Twisty
 

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twisty wrote:
Curt, just a suggestion; Get a few pieces of 14 & 12 gauge stranded wire & practice on those until you get the results you are seeking.. THEN, solder on your motorcycle..

Twisty
Most excellent suggestion! A few joints and you'll be ready for the bike. NO! I don't mean those kind!
 

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One more thing, Curt. If you are twisting the wires with your fingers, Wash your hands first. Dirty fingers will smear dirt and oils on the wires that need to be clean.

If the solder balls up and drops off, the wires are dirty or not hot enough. Letting some solder drip off will get more rosin (from the core) to the joint to help clean it. Be carefull where the excess solder drips to.
 

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Curt :/forums/images/emoticons/cool.gif I found these sites to be useful for  the three yellow wire soldering job:                                                http://www.saskschools.ca/curr_content/paasurvey/elec/lesson5/lesson5.html                                                                                                  http://www.tpub.com/content/neets/14176/css/14176_46.htm                                                                                                                               http://www.tpub.com/neets/book4/12t.htm                                                                                     In addition to the other tips above... you MUST use a BIG gun  ((Do you feel lucky today , Joint ? Well Do ya/forums/images/emoticons/emoticonsxtra/gunhead.gif ??)  at least 250 watts   and let the heat take the solder into the joint as you go along../forums/images/emoticons/emoticonsxtra/goofygrin.gif...... But I also felt a little nervous when I did my EC harness/forums/images/emoticons/confused.gif,and yellow wires.... So I did about 5 practise ones with scrap 12 ga wire, and triple shrink wrap before I did the stator wires... after all ... this connection  must last  you thousands of miles... Good Luck  SilverDave /forums/images/emoticons/emoticonsxtra/cooldj.gif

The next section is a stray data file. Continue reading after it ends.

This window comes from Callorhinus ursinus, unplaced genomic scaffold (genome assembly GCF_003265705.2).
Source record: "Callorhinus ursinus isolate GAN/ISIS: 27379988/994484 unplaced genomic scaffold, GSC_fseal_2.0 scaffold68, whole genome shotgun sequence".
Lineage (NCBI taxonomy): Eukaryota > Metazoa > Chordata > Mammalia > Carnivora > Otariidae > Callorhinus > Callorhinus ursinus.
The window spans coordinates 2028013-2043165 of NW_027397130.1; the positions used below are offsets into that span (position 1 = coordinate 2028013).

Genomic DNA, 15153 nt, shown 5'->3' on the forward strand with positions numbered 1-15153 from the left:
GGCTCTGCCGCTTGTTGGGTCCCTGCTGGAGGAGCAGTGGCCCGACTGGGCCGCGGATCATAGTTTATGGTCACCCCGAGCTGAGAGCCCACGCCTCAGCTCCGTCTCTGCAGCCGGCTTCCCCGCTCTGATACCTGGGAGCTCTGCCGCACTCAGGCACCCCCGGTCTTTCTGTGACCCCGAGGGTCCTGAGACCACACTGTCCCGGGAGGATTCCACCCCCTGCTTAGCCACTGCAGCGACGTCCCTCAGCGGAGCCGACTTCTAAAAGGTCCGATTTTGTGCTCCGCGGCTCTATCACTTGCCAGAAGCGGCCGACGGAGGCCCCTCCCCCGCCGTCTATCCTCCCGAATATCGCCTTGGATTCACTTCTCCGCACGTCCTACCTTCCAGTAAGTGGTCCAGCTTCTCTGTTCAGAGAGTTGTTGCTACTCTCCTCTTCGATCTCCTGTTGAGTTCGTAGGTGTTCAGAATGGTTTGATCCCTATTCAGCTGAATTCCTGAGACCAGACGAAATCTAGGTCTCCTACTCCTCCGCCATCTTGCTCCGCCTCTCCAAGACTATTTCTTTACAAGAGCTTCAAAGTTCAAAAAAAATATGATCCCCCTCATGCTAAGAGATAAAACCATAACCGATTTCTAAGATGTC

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What they all said but do not forget to slide the heat shrink on prior to soldering the wires. :shock:

If you are lucky, as soon as you solder one wire, slide the heat shrink up and over it and generally the heat will shrink it. :cool:
 

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globetrotter wrote: